With undefeated, 2016 NCAA Champion Myles Martin (Ohio State) sitting atop the 184 lb weight class, even some of the most loyal UNI backers told me that Foster has a good shot at “making the finals” on the bottom half of the bracket. Of course, what was unsaid what that most of us had mentally conceded the title to the Buckeye. As the saying goes, that’s why they wrestle the matches. Foster got by a tough freshman, Louie DePrez (Binghamton) in the second round to set up a quarterfinal match with, none other than, Zack Zavatsky. Despite the two wins by Drew at the CKLV Invitational, it was Zavatsky who got the third seed at the weight class. The bottom half of the bracket now appeared to be wide open after #2 Shakur Rasheed (Penn State) fell to the 15-seed Chip Ness (North Carolina). Foster jumped out to an early lead on his rival from Virginia Tech and never looked by winning 6-2, setting up a semifinal match with Ness. Suddenly, in the NCAA semifinals, it was Foster who was the favorite. After a steady dose of timely attacks from his feet and a punishing top game, Foster punched his ticket to the NCAA finals where he would NOT be facing Martin. Myles gave up a late takedown to sophomore #5 Max Dean (Cornell) which ended up being the difference maker. Now, even though Drew was not facing an undefeated Martin, he still had a tall task facing him in the finals. Over the past two seasons, he had met Dean four times and only came out victorious once. In the second round of the 2018 NCAA Championships, it was Max won relegated Foster to the consolation bracket with a 6-0 win. This time it was different, with more tough mat work from Foster, which gave him the possibility for a riding time point heading into the third. A timely sweep single with just under 30 seconds remaining in the match and a rideout out gave Foster the win and made him the first Panther to win an NCAA title since Tony Davis did so in 2000. Head Coach Doug Schwab had his first national champion as well. The team had made great strides under Schwab and as the final seconds ticked off the clock and with Dean flat on the mat, the giddy Schwab shuffled down the side of the stage then turned to his assistants as if he needed confirmation that Drew Foster was really going to win a national title. In four years he had gone from under .500 to one of only 10 wrestlers that could walk out of PPG Paints Arena as national champions.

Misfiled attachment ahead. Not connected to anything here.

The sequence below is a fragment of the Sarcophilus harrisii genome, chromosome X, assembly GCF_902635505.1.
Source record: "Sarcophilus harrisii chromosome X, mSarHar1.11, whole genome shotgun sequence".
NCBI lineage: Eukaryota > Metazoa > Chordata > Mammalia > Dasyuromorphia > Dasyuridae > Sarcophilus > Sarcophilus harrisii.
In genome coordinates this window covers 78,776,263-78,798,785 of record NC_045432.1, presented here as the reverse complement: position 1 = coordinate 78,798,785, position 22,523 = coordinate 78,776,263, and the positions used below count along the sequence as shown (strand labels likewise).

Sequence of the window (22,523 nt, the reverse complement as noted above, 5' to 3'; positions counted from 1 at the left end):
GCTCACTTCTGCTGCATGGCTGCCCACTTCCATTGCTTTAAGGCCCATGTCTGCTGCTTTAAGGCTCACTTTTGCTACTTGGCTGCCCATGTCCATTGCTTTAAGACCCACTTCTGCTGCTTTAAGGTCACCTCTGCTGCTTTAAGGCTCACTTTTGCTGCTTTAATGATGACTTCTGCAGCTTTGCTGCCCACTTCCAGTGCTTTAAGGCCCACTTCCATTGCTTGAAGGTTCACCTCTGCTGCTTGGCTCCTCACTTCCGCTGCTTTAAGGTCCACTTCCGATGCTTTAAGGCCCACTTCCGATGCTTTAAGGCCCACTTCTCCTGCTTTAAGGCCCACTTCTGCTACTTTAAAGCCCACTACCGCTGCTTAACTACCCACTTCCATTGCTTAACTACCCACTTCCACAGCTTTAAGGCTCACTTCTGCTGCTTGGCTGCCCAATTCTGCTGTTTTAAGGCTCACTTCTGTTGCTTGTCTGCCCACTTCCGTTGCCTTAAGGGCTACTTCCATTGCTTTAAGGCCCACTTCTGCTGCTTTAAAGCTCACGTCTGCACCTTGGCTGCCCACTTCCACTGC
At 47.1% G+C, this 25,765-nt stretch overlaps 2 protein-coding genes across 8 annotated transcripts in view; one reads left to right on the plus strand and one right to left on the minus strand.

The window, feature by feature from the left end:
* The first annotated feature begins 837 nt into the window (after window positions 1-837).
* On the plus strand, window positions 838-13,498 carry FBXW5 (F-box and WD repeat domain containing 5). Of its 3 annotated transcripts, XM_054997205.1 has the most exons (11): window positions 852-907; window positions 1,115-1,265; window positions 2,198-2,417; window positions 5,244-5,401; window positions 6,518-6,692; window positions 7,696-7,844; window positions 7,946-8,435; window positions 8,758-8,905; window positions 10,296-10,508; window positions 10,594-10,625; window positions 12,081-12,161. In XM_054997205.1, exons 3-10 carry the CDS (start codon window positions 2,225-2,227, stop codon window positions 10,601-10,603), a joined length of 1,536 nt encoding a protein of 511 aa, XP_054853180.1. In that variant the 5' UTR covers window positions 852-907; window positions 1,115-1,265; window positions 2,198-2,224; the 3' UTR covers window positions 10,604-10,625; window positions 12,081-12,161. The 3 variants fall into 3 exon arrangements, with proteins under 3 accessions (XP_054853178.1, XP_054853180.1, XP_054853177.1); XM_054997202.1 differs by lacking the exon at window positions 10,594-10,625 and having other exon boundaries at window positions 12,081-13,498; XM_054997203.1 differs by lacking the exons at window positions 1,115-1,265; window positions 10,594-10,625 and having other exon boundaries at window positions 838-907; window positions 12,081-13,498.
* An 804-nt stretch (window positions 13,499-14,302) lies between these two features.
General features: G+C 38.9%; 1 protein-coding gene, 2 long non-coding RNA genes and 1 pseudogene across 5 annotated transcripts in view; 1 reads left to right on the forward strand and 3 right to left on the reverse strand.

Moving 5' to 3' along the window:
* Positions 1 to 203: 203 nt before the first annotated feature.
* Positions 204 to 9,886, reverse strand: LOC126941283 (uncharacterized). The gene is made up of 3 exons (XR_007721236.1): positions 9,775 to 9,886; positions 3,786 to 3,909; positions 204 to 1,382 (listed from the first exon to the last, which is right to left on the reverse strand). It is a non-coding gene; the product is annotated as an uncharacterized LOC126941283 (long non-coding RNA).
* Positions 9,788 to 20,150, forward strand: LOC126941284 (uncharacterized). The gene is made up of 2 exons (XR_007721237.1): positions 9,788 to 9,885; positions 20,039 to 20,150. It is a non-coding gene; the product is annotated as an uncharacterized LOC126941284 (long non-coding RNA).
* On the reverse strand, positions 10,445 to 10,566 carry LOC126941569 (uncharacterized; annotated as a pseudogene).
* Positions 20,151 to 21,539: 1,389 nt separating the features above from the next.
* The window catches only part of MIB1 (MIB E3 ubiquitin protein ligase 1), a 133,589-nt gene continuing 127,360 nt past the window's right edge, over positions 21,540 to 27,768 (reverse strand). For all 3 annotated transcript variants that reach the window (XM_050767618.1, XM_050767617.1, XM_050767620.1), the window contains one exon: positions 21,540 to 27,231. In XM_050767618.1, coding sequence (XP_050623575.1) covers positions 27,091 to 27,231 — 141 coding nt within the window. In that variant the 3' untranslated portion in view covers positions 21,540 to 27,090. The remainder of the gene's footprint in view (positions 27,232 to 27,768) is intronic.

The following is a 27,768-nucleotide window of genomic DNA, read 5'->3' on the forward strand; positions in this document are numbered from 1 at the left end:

In the 2019 NCAA Championships, we saw two warriors, both with two vastly different stories who were able to persevere through the grind that is a DI wrestling career and get their hands raised in their final collegiate bout and finally get to call themselves a national champion. Anthony Ashnault and Drew Foster are both the newest members of the club entitled, “My Favorite Wrestlers.”